When we look at others, there may be some who carry some of their stories on their body as tattoos, but most people carry their stories within themselves, in places that we can’t see. What we can see is someone who is sad, angry, aloof, removed, attempting to cover their hurt with a smile and a joke, pushing their kid to do more and be more, or a host of other actions and emotions.

What if, instead of judging them we offered them grace?

What if, instead of assuming we know what’s going on, we asked them to share their story?

What if we are the balm that helps them to heal from whatever gave them their scar?

It’s easy to see and feel our own scars. It’s harder for us to acknowledge that others have them as well. It is harder still to recognize that some of those scars we have inflicted upon others or we have reopened by ignoring the story and the person behind them.

When we love our neighbor as ourself, we give them the same kind of care we would give to ourself. I think that means that we listen to their stories and help to heal their wounds in such a way that the scar brings a reminder not of the hurt the caused it, but of the love that helped it to heal.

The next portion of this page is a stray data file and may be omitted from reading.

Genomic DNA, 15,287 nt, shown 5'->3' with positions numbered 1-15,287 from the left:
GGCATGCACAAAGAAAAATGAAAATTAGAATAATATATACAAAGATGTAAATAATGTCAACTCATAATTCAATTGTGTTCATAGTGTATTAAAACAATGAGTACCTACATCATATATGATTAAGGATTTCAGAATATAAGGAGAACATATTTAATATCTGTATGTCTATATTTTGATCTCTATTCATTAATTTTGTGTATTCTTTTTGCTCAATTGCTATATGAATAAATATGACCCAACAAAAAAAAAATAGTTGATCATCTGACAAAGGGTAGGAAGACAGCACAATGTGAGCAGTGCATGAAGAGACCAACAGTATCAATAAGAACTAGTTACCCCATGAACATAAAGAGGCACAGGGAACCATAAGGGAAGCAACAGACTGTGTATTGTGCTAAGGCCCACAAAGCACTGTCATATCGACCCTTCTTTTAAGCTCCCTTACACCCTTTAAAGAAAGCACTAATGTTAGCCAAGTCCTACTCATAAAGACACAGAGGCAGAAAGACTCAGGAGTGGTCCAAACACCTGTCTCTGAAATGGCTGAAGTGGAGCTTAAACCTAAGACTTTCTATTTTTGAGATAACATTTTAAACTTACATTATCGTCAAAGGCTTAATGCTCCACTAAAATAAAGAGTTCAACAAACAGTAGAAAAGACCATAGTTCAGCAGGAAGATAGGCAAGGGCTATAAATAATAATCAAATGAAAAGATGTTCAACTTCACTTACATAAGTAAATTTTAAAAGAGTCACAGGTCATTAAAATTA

What do you think?

I would love to see/hear some of your tattoo and scar stories in the comments!


I’ve been pretty quiet lately. Other than a random blog post here and there, I haven’t been writing. Not even in my journal. The last entry was the middle of January 2016. And until yesterday, I hadn’t really realized it.

But as I sat in her office for the first time in a couple of years, my counselor asked me, “How is your writing?”

Nonexistent was my answer.

But the thing is, it’s not just my writing that has been quiet. I have been quiet. I have been silently suffering for months. I have been making it through the days as well as I could, doing what had to be done, but not much more. And other than a random text here and there to a few key people on the really bad days, I have just kept silent.